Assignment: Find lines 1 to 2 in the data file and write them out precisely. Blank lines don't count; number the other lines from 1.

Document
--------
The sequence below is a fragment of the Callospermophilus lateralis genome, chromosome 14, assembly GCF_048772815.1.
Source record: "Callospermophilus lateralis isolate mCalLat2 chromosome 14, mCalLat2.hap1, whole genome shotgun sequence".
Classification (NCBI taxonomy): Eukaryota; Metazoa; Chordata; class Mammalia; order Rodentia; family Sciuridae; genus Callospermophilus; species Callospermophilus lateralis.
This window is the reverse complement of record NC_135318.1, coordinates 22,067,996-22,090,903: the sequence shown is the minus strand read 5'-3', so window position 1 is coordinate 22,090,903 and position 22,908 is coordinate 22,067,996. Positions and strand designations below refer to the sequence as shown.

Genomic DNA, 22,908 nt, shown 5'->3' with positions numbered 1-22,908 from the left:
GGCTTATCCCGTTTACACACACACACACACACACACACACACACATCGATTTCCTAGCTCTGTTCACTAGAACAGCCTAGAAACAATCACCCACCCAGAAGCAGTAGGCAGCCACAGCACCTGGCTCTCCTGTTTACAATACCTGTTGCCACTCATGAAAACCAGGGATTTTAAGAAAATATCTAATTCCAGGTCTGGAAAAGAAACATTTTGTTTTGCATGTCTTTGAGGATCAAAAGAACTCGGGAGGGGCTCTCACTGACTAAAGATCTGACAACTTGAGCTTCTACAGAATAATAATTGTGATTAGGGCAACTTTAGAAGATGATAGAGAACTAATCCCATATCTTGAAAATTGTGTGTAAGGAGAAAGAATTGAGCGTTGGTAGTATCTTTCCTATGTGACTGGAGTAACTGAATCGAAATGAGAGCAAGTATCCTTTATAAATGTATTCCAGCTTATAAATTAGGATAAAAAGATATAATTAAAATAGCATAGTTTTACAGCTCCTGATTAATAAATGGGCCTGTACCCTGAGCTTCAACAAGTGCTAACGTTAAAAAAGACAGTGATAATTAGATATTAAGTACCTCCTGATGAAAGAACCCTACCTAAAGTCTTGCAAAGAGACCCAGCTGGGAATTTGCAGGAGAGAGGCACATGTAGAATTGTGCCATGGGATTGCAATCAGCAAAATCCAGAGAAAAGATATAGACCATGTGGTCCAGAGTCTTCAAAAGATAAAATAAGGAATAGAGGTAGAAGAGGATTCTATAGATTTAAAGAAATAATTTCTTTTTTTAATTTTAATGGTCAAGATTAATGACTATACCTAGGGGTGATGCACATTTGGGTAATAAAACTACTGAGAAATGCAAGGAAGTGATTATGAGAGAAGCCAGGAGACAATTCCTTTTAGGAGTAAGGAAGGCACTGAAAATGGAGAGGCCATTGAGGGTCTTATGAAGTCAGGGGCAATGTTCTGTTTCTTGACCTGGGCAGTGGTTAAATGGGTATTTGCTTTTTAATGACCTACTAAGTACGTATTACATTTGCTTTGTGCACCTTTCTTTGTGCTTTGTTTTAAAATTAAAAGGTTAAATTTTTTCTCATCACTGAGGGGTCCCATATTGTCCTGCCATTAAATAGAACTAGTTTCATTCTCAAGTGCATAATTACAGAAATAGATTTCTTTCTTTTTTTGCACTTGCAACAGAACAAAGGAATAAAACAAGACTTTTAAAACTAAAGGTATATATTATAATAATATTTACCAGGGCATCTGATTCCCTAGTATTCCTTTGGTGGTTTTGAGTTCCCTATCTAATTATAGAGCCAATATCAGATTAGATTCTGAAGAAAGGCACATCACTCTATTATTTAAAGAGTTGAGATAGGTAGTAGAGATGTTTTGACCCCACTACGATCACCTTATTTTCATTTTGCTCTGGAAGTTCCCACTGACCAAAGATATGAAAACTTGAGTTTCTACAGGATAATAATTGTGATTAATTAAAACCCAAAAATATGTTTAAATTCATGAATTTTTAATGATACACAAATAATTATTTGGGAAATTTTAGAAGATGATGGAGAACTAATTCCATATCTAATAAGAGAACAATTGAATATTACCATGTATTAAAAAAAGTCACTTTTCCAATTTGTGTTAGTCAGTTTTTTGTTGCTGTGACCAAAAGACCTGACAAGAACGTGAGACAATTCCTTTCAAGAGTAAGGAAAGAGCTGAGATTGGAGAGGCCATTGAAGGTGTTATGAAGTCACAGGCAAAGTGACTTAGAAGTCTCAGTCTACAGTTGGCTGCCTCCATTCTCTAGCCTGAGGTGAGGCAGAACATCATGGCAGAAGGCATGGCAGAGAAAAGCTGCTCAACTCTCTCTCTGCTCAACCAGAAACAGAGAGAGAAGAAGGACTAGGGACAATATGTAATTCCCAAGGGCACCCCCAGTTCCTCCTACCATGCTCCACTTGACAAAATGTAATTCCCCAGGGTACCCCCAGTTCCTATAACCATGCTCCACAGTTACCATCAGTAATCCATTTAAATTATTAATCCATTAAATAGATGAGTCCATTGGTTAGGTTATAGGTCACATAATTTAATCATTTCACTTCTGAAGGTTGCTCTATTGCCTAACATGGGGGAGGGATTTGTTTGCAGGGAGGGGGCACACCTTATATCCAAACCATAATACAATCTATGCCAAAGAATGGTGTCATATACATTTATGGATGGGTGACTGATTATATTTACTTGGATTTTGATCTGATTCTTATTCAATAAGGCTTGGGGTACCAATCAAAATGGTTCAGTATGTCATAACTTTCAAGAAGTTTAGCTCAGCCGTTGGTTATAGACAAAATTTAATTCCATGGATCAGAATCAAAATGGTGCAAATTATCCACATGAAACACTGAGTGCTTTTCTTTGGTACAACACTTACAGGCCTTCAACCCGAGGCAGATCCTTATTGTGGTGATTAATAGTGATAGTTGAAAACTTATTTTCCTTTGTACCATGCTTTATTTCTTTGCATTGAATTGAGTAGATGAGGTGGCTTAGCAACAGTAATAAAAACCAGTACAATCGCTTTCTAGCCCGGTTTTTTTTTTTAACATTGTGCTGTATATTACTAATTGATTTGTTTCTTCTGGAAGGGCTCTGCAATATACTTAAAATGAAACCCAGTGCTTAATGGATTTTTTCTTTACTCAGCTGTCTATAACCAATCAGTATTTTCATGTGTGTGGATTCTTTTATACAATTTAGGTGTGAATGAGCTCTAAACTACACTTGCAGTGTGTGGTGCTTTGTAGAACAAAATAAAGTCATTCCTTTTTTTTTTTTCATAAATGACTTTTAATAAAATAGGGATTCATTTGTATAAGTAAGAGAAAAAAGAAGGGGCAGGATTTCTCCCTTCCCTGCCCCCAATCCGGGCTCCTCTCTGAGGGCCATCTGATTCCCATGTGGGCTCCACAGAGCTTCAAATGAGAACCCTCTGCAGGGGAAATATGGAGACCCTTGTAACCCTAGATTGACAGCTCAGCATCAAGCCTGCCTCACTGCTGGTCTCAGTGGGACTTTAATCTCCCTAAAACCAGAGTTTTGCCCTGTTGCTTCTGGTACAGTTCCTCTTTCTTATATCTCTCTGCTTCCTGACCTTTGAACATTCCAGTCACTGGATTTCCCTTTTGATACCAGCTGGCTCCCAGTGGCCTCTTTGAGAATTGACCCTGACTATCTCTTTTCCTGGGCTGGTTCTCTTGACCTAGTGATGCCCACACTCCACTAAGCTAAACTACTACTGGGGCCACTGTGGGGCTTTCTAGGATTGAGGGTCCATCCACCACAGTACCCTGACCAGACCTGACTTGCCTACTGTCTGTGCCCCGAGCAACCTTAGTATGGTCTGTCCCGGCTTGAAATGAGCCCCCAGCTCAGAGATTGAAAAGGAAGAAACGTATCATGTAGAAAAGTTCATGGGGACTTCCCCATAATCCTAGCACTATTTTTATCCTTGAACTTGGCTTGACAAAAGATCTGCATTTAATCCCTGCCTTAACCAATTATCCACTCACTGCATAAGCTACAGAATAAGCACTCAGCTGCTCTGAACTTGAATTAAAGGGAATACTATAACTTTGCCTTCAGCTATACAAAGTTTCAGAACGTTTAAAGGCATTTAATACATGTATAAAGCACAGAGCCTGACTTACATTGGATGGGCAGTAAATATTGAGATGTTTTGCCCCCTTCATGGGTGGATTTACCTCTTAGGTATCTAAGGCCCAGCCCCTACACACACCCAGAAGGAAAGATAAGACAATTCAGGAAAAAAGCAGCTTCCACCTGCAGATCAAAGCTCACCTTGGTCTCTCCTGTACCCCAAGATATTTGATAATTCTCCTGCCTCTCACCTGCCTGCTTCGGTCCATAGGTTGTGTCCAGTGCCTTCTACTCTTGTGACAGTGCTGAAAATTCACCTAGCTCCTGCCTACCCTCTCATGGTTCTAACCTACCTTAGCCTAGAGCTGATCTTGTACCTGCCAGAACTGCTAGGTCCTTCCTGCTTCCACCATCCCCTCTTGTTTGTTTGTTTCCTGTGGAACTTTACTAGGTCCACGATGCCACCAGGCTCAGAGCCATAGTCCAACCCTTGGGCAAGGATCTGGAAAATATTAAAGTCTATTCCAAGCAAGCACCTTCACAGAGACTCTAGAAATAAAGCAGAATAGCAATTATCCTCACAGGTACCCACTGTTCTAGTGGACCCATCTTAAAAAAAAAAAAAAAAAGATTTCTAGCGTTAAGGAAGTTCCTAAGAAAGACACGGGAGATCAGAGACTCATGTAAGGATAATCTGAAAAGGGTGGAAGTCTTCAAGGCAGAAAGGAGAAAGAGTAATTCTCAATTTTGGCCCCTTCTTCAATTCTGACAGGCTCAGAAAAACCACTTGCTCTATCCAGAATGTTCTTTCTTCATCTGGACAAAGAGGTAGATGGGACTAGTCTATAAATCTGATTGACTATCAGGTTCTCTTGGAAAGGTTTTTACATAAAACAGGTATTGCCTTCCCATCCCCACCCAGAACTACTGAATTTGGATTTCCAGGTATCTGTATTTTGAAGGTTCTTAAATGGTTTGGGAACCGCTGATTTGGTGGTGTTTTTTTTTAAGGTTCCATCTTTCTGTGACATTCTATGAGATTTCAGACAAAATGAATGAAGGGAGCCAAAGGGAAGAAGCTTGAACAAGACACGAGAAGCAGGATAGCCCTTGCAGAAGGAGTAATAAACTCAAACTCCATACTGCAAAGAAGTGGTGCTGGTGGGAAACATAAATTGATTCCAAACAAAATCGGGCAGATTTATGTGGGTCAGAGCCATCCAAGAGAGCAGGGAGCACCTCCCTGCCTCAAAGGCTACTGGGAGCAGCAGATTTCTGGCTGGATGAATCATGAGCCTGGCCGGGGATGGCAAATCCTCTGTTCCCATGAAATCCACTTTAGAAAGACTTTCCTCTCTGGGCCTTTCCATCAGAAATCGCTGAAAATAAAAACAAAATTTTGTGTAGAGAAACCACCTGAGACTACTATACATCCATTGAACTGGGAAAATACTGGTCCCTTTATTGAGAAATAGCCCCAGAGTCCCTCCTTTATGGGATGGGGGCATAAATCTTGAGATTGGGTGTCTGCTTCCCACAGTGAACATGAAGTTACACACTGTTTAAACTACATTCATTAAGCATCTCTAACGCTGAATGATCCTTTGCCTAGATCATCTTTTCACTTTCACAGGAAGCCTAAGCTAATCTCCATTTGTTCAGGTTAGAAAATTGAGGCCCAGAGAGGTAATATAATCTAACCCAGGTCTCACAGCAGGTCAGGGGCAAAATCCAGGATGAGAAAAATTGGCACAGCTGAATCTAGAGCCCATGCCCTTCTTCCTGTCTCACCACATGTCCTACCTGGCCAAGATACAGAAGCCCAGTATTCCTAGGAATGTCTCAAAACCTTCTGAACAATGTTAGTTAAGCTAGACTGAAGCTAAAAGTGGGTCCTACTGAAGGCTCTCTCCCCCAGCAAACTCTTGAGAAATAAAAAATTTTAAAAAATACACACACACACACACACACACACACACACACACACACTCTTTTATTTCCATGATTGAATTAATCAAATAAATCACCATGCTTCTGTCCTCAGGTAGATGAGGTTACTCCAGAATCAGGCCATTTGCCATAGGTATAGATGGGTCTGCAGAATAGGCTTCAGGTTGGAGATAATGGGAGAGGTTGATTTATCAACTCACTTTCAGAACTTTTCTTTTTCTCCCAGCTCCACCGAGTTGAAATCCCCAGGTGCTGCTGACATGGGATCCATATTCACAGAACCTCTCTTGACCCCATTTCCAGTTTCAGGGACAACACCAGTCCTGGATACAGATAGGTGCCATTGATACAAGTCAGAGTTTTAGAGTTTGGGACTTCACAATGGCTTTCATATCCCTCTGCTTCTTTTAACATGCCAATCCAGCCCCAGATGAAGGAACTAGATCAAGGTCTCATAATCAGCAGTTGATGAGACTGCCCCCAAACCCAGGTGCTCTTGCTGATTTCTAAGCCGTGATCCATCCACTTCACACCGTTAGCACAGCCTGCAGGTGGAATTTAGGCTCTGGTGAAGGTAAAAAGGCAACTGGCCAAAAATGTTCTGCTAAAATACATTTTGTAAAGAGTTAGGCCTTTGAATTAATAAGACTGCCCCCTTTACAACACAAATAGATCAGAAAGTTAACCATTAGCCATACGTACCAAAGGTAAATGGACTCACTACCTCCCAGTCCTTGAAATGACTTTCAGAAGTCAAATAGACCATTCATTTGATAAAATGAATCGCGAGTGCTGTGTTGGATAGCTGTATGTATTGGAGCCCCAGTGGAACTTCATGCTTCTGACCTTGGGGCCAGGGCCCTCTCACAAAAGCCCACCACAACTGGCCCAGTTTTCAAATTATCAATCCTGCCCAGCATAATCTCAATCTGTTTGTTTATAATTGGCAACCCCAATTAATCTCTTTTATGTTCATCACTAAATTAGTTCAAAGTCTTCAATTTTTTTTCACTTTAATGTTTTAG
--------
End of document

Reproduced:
The sequence below is a fragment of the Callospermophilus lateralis genome, chromosome 14, assembly GCF_048772815.1.
Source record: "Callospermophilus lateralis isolate mCalLat2 chromosome 14, mCalLat2.hap1, whole genome shotgun sequence".